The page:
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Obesity (Silver Spring). 2009 Jun;17(6):1281-6. doi: 10.1038/oby.2009.14. Epub 2009 Feb 19.

Body composition measured by dual-energy X-ray absorptiometry half-body scans in obese adults.

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  • 1Clinical Endocrinology Branch, The National Institute of Diabetes and Digestive and Kidney Diseases, National Institutes of Health, Bethesda, Maryland, USA.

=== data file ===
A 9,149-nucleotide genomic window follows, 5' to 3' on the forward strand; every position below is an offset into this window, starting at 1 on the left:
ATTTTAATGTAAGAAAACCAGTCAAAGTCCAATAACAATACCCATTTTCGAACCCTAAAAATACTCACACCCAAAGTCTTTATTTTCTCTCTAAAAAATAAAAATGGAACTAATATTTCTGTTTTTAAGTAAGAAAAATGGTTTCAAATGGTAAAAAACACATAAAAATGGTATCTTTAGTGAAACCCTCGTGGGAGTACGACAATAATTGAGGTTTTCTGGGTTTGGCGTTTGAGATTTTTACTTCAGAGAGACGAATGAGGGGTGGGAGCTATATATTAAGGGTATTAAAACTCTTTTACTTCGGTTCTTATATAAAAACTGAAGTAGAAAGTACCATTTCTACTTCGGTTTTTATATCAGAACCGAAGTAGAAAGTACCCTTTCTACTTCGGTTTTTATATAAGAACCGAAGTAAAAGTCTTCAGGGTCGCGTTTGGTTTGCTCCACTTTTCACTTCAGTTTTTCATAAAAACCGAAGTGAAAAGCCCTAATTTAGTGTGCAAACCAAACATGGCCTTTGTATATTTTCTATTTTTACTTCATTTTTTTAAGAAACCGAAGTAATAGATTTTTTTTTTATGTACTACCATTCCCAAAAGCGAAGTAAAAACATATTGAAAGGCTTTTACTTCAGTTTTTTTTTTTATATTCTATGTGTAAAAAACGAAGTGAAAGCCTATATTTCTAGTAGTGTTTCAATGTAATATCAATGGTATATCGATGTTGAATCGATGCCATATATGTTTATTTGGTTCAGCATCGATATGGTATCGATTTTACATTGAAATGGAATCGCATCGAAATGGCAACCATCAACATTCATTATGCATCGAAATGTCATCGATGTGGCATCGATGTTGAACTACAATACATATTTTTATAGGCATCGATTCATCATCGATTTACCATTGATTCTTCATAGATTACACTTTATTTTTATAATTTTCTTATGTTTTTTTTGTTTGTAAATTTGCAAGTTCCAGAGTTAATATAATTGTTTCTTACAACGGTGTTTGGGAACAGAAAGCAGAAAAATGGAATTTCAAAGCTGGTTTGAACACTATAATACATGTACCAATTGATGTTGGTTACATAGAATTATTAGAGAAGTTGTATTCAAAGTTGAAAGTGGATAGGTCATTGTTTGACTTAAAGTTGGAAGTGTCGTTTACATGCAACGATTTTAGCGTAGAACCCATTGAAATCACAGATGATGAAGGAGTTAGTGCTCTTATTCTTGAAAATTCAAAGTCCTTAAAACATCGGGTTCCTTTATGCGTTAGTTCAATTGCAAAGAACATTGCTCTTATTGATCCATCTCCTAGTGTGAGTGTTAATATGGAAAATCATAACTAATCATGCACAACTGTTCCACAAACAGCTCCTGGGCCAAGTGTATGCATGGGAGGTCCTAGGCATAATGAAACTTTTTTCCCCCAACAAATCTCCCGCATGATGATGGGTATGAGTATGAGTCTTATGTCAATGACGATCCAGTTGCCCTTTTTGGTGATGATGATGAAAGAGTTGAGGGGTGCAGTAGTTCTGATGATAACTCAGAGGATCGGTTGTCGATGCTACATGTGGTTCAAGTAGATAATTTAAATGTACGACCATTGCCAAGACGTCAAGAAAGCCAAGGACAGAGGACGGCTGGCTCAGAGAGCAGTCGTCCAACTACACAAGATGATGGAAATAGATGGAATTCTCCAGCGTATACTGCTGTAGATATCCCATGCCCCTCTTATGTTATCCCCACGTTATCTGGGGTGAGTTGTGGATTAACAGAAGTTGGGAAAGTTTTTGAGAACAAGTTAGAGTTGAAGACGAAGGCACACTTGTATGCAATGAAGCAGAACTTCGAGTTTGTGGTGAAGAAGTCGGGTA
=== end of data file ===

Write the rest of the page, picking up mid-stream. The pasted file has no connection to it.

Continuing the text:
Dual-energy X-ray absorptiometry (DXA) has become a common measurement of human body composition. However, obese subjects have been understudied largely due to weight and scan area restrictions. Newer DXA instruments allow for heavier subjects to be supported by the DXA scanner, but the imaging area is still smaller than the body size of some obese subjects. In this study, we determined the validity of an automated half-scan methodology by comparing to the standard whole-body scans in a cohort of obese volunteers. Fifty-two subjects whose BMI>30 kg/m2 completed whole-body iDXA (GE Lunar) scans. The resulting scans were analyzed in three ways: the standard whole-body scan, total body estimated from the left side, and from the right side. Fat mass, nonbone lean mass, bone mineral content (BMC), and percent fat derived from each half scan were compared to the whole-body scans. Total fat mass, nonbone lean mass, or percent fat was comparable for the whole-body scans, left, and right side scans (>97% within individuals and >99.9% for the group). The BMC estimate using the right side scan was slightly but statistically higher than the whole-body BMC (approximately 30 g or 1%, P<0.001), while the left side scan BMC estimate was lower than the whole-body BMC by the same magnitude. No significant magnitude bias was found for any of the composition variables. We conclude that the new iDXA half-body analysis in obese subjects appears to be closely comparable to whole-body analysis for fat mass, nonbone lean mass, and percent fat.

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